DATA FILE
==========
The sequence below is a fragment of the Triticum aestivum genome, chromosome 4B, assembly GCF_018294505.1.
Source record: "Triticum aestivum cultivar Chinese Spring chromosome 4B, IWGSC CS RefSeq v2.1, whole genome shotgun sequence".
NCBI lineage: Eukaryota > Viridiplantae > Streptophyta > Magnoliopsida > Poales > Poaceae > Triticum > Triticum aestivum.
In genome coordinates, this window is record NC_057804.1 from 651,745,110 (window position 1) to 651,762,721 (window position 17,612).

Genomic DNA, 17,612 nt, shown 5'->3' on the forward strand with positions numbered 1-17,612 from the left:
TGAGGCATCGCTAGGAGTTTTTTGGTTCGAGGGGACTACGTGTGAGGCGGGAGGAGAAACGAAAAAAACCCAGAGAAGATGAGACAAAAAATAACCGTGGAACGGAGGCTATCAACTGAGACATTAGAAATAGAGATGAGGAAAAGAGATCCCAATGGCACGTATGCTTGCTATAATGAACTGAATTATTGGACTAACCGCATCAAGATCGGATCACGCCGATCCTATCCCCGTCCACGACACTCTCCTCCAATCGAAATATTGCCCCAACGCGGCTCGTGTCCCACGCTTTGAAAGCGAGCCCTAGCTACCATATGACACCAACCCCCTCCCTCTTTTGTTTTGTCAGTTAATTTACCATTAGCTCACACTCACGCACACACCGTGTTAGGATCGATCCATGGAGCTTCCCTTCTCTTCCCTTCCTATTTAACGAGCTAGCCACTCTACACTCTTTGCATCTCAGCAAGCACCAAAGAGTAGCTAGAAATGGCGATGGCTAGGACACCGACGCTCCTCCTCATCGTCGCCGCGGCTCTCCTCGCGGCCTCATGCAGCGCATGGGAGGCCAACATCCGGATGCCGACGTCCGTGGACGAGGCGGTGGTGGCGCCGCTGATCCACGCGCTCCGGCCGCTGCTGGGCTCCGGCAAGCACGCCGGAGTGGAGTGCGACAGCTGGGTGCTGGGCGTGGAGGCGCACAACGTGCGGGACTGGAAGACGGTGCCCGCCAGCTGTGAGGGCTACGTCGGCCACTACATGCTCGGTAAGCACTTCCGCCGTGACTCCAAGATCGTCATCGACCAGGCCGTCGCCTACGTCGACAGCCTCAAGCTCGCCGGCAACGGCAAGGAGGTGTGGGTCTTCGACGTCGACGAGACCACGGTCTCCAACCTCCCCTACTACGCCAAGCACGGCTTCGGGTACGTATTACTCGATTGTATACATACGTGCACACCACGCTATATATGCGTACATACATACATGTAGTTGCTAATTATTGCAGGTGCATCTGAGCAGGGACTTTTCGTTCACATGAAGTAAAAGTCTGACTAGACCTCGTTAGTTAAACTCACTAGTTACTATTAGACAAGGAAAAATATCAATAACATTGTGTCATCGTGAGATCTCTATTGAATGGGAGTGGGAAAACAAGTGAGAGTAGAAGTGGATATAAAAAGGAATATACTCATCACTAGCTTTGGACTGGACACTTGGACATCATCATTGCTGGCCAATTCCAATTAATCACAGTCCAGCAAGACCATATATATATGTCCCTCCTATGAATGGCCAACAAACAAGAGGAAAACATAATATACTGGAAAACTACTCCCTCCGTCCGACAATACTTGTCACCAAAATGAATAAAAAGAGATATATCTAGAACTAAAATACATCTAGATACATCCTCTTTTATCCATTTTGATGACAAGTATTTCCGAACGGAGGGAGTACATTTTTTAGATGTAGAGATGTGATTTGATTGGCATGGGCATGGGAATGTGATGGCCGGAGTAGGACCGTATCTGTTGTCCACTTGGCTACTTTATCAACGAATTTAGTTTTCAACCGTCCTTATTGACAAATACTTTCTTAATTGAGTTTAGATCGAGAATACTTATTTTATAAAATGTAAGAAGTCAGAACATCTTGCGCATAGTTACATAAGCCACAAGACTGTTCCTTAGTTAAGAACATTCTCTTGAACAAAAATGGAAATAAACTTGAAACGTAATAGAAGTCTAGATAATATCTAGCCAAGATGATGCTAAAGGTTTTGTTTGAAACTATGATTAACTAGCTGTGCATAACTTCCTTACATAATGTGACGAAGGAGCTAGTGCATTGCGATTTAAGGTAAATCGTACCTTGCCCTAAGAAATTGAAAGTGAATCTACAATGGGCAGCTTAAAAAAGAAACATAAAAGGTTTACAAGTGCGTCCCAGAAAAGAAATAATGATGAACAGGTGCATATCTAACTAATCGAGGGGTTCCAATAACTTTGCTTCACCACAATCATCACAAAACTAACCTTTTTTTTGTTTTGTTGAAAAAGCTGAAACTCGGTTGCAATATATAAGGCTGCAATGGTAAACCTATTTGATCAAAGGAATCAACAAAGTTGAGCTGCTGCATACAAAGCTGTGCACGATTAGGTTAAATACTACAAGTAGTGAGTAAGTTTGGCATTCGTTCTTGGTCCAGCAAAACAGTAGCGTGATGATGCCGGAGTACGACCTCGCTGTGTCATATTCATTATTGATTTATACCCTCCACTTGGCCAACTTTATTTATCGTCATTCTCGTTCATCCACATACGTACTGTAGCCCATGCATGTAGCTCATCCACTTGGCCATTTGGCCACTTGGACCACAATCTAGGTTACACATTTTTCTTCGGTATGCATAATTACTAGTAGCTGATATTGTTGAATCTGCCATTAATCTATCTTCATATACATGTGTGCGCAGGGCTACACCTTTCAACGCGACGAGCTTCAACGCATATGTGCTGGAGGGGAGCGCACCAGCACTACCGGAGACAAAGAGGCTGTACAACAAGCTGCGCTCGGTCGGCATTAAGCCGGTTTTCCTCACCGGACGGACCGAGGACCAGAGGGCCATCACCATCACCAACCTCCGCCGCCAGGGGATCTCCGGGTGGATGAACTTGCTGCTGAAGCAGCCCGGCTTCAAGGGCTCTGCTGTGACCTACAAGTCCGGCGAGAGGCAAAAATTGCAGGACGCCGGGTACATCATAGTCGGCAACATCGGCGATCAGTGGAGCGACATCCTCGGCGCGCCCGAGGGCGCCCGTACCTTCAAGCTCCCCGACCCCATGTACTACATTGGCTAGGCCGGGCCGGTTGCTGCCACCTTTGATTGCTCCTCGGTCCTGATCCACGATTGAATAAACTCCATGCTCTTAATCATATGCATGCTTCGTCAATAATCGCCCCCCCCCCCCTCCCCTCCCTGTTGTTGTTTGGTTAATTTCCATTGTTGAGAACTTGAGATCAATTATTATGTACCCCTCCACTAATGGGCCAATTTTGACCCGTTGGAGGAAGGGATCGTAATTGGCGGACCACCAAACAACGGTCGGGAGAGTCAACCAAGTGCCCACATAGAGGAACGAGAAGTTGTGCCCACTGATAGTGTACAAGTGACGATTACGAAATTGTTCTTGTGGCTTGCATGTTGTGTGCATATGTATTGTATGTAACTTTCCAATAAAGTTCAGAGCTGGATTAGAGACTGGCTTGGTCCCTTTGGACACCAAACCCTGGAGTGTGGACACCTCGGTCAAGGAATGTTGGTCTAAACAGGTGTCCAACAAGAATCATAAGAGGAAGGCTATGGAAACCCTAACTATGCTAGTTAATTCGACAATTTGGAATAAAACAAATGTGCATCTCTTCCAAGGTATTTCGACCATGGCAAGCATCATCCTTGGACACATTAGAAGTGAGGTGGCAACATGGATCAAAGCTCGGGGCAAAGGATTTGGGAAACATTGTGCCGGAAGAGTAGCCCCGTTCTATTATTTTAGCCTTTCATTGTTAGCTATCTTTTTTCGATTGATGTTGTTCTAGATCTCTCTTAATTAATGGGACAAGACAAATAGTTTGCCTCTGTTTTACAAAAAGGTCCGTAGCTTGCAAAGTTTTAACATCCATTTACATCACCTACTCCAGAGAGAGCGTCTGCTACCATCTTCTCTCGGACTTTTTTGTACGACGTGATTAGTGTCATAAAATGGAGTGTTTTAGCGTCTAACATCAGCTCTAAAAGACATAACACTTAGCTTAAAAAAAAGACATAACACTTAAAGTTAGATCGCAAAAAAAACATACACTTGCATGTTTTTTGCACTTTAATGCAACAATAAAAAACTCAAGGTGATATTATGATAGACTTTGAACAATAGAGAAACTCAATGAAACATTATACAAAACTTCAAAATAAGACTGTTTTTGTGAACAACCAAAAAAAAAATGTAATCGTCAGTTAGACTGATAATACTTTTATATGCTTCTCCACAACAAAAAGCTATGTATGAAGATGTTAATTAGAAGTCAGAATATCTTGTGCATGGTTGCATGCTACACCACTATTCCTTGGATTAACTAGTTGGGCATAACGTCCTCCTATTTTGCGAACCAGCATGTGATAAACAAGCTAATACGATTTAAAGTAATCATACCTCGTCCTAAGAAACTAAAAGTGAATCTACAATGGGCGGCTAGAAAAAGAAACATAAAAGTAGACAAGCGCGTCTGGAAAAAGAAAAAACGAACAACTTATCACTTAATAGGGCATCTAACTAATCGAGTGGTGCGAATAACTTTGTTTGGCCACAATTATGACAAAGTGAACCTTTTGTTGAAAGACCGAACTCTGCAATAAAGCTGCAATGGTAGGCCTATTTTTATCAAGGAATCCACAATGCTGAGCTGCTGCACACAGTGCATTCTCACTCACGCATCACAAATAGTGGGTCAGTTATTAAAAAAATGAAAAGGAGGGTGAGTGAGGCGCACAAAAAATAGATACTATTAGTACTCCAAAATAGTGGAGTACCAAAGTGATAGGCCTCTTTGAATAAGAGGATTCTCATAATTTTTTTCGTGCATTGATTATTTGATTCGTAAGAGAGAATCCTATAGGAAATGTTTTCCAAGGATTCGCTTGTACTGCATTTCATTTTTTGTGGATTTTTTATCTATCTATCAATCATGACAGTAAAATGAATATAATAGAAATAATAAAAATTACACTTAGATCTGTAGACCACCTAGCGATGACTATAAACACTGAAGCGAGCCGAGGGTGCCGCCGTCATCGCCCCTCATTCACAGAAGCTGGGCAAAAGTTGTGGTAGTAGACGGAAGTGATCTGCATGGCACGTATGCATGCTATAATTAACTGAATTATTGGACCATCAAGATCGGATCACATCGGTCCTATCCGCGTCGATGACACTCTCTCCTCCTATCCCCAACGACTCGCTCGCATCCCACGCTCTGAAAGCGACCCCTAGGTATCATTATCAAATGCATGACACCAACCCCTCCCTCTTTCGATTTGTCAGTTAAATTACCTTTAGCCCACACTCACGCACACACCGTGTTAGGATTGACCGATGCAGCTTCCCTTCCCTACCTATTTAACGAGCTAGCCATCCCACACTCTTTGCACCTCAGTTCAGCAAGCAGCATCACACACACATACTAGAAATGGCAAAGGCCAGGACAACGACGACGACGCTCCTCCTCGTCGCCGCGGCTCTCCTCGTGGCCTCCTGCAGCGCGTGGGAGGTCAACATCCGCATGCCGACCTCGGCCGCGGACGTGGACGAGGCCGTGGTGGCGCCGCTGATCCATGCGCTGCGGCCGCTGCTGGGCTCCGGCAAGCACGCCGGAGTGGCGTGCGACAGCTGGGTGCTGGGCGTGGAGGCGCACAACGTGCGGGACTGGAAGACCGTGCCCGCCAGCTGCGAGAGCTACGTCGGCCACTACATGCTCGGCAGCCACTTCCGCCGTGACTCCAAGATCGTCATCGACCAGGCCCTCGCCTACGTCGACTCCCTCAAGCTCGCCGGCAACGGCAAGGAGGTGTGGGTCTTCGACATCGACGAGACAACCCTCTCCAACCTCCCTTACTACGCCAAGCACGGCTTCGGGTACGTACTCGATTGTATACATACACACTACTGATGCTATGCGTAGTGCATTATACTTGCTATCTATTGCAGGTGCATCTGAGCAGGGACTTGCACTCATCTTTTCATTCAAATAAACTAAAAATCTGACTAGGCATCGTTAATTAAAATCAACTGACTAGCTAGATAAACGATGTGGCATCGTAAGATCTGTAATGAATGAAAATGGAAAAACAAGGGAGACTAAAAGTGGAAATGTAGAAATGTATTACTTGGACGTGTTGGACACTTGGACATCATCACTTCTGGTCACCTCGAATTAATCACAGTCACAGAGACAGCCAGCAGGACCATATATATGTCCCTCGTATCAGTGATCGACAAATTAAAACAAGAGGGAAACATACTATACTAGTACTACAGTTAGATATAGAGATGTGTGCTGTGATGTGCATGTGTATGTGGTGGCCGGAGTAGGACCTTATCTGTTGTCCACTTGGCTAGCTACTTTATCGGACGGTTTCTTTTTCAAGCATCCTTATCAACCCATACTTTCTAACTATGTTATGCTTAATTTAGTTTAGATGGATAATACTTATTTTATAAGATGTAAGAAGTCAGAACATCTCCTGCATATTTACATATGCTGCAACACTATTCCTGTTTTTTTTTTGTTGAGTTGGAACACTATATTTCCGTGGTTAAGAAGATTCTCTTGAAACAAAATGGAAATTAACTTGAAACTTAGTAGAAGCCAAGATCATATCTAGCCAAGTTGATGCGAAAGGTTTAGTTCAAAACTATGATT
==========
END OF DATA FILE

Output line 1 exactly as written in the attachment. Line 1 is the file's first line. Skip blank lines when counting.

The sequence below is a fragment of the Triticum aestivum genome, chromosome 4B, assembly GCF_018294505.1.